Spent 23 years in the business world – half of that self-employed, rest of the time low base salary plus commission – so know widely varying compensation. Since then have served two churches – one of 250 with compensation in the 60’s plus health insurance – one of 80 with compensation just under 50K, but with a parsonage & car in a low cost of living rural area. Felt both have adequately compensated, and the latter church was extremely generous during my son’s four brain surgeries, plus does annually give raises. Just wanted to share a counterpoint story, there are churches out there that take care of their pastors.
I have a question that has been troubling me. I have been the solo pastor at our church for the last 3 years, 4 months. For the first 15 months I was bi-vocational. At the end of 2013 I resigned from my secular job to devote myself entirely to the church. the church board has never mentioned giving me an increase in my salary. I, however, have brought it up twice (which I have never had to do before and made me very uncomfortable). Even with two raises I am still being paid much lower than the book you mentioned suggests (using all of their various standards of measurement). My wife works outside the church, and together we are able to make ends meet without a problem. This is my questino – should I ask them to adjust my salarty closer to the low end of that which is recommended in the book or since I am able to make it as it is should I just keep quiet. In the last 15 months the church has been able to spend over $60,000 in repairs to the building and yet I am still earning $24,300 annually. What do you suggets?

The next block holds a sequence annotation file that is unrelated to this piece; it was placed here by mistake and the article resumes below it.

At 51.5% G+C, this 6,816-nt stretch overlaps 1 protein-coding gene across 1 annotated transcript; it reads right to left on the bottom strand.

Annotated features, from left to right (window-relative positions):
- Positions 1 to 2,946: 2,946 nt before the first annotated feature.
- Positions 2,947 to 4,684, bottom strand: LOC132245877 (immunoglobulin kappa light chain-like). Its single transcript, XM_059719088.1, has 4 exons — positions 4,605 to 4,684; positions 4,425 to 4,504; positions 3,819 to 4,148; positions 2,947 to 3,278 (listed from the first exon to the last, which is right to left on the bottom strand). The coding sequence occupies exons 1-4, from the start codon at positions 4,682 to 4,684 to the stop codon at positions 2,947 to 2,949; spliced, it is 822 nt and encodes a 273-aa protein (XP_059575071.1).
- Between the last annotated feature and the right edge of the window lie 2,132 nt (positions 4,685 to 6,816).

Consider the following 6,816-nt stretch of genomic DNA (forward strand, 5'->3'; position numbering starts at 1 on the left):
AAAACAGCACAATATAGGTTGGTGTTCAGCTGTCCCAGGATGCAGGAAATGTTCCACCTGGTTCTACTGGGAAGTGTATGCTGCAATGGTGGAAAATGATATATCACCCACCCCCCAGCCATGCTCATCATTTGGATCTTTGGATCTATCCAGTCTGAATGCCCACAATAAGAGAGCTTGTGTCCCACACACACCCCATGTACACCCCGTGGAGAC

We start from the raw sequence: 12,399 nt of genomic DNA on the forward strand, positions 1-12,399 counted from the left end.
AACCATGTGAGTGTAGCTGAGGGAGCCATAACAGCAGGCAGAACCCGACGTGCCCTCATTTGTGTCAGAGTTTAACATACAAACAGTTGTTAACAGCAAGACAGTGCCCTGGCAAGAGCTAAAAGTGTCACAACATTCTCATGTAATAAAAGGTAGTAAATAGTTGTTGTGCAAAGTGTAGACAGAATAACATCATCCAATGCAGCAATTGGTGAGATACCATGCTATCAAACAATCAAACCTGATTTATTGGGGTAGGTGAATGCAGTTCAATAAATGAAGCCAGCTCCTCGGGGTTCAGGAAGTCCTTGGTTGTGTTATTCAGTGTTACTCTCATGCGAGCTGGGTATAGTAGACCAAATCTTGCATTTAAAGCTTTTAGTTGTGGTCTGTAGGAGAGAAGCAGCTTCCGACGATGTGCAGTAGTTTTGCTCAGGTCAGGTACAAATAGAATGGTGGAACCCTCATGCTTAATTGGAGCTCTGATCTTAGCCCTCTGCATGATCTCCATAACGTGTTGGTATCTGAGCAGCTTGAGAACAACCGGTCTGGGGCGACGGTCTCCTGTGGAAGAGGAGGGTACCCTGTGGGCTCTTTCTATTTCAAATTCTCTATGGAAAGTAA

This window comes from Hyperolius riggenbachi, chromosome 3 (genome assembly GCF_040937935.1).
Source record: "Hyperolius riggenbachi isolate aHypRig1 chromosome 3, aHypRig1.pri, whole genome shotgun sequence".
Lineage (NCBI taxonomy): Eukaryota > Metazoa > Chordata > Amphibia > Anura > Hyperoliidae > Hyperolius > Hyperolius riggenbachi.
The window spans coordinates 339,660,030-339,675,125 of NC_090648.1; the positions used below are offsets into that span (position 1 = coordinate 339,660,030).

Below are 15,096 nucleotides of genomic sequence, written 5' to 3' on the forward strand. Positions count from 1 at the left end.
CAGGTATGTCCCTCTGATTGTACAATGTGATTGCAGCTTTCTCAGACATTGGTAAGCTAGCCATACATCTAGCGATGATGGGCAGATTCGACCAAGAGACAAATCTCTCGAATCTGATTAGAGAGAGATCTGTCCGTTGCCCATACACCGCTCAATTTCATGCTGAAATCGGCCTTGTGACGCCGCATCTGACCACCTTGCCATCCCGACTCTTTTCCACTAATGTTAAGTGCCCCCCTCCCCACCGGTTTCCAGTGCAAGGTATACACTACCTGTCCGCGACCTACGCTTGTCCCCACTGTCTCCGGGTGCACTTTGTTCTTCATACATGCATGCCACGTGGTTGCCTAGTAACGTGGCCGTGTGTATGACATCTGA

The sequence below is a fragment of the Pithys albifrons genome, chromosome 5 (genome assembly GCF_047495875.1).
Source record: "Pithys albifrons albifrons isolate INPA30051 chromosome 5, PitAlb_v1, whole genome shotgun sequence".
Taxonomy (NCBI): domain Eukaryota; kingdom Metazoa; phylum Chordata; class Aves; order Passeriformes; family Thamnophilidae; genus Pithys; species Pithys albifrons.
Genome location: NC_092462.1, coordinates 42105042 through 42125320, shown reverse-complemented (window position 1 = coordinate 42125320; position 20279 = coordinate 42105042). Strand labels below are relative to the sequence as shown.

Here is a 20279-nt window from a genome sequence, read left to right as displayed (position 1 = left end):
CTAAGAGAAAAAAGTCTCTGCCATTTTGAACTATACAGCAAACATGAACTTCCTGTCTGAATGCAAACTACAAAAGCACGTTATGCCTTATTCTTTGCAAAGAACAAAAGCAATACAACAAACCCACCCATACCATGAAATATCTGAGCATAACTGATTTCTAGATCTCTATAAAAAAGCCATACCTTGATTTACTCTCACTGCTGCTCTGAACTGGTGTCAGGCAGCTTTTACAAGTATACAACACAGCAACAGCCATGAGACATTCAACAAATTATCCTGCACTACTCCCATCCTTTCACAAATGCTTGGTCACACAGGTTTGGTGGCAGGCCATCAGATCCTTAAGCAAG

Is your $24,300 annual earnings your package or your salary? I, too, am a full time pastor (45-55 hours wkly) with a Master of Divinity serving 17 years in a rural Maine community. Our church attendance at Sunday worship averages around 60 people. My package is about $46,000 a year, does not include healthcare but a housing allowance. My salary has increased from $16,000 to 24,000 in these 17 years. I worked a second part-time job as a hospice chaplain for 11 years to supplement my income, and recently began receiving SS so I was able to retire from hospice. If I did not love my life as a pastor, I would have returned to my former work as a mental health administrator making nearly three times my current salary plus benefits. We make our choices. Blessings to you and your vocation.
Normally we often hear and talk about Pastors salaries. What about key staff that works part time in church like Administrators, Accountant with no pay?
I see very little discussed about the fact that many/most churches do not offer their employees one of the most basic benefits – that of unemployment insurance.
While many churches loudly professed the need for the government to extend unemployment benefits for those Americans out of work, their hypocrisy in not extending those same benefits to their own employees is quite disturbing. (Many states do not require houses of worship to participate in the unemployment insurance program – although they could voluntarily).
Non profits are exempt from unemployment, church employees are not eligible for unemployment,
I’m curious, what would you (pastors) do if the church you were pastoring had to cut your pay?
My pastor/ husband was hired at $250/ month. He was given free house but was responsible for his own utilities. A year or so later when he married me he took a secular job and within a year or so gave up his stipend as a courtesy to help out his church finances. I was working as a nurse. We pitched in to our church bills and needs with our secular incomes sometimes spending hundreds thinking ” it’s for God’s work”. VBS always came out of our own pockets. Our last VBS cost $700 and our return was $200 and none saved. We had to rethink whether that was a good use of our money. Church bills were $1000+ month and I got resentful after we lost our building and church members accused us of not using the money right. At that time there was less than $200 coming in from our congregation and we covered the rest. It’s been a few years now and I am more resentful of accusations of mishandling church money when we are putting in most of it. Salary? Hah!. He hadn’t seen a salary from the church since 2005.